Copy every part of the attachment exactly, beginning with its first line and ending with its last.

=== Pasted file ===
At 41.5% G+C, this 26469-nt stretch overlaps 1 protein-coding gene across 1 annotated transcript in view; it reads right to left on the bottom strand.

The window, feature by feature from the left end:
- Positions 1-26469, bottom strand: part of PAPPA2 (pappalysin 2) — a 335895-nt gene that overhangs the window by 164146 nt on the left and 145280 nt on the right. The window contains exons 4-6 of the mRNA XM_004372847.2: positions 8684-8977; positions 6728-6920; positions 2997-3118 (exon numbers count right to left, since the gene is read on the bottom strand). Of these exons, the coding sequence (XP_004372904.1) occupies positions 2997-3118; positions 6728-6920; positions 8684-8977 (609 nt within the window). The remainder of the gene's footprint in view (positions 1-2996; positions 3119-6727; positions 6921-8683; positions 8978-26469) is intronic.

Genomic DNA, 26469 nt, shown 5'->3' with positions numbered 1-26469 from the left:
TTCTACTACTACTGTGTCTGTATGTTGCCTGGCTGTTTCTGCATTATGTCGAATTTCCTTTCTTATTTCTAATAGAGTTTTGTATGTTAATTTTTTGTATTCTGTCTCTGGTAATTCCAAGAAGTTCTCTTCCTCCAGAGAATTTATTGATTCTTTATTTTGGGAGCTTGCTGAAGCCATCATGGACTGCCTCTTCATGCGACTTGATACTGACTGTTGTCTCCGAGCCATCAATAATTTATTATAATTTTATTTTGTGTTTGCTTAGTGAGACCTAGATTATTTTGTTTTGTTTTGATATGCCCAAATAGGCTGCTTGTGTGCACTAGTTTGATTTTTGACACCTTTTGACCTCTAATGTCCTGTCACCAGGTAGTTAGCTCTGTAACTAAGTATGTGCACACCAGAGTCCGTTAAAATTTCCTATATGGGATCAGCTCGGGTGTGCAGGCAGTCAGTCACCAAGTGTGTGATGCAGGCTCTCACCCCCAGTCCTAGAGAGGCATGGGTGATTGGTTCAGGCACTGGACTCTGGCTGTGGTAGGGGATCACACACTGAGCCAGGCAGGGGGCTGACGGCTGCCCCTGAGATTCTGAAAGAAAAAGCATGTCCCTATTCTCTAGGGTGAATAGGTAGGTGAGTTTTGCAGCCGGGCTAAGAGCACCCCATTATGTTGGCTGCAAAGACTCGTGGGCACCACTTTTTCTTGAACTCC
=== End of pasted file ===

At 41.5% G+C, this 26469-nt stretch overlaps 1 protein-coding gene across 1 annotated transcript in view; it reads right to left on the bottom strand.

The window, feature by feature from the left end:
- Positions 1-26469, bottom strand: part of PAPPA2 (pappalysin 2) — a 335895-nt gene that overhangs the window by 164146 nt on the left and 145280 nt on the right. The window contains exons 4-6 of the mRNA XM_004372847.2: positions 8684-8977; positions 6728-6920; positions 2997-3118 (exon numbers count right to left, since the gene is read on the bottom strand). Of these exons, the coding sequence (XP_004372904.1) occupies positions 2997-3118; positions 6728-6920; positions 8684-8977 (609 nt within the window). The remainder of the gene's footprint in view (positions 1-2996; positions 3119-6727; positions 6921-8683; positions 8978-26469) is intronic.

Genomic DNA, 26469 nt, shown 5'->3' with positions numbered 1-26469 from the left:
TTCTACTACTACTGTGTCTGTATGTTGCCTGGCTGTTTCTGCATTATGTCGAATTTCCTTTCTTATTTCTAATAGAGTTTTGTATGTTAATTTTTTGTATTCTGTCTCTGGTAATTCCAAGAAGTTCTCTTCCTCCAGAGAATTTATTGATTCTTTATTTTGGGAGCTTGCTGAAGCCATCATGGACTGCCTCTTCATGCGACTTGATACTGACTGTTGTCTCCGAGCCATCAATAATTTATTATAATTTTATTTTGTGTTTGCTTAGTGAGACCTAGATTATTTTGTTTTGTTTTGATATGCCCAAATAGGCTGCTTGTGTGCACTAGTTTGATTTTTGACACCTTTTGACCTCTAATGTCCTGTCACCAGGTAGTTAGCTCTGTAACTAAGTATGTGCACACCAGAGTCCGTTAAAATTTCCTATATGGGATCAGCTCGGGTGTGCAGGCAGTCAGTCACCAAGTGTGTGATGCAGGCTCTCACCCCCAGTCCTAGAGAGGCATGGGTGATTGGTTCAGGCACTGGACTCTGGCTGTGGTAGGGGATCACACACTGAGCCAGGCAGGGGGCTGACGGCTGCCCCTGAGATTCTGAAAGAAAAAGCATGTCCCTATTCTCTAGGGTGAATAGGTAGGTGAGTTTTGCAGCCGGGCTAAGAGCACCCCATTATGTTGGCTGCAAAGACTCGTGGGCACCACTTTTTCTTGAACTCC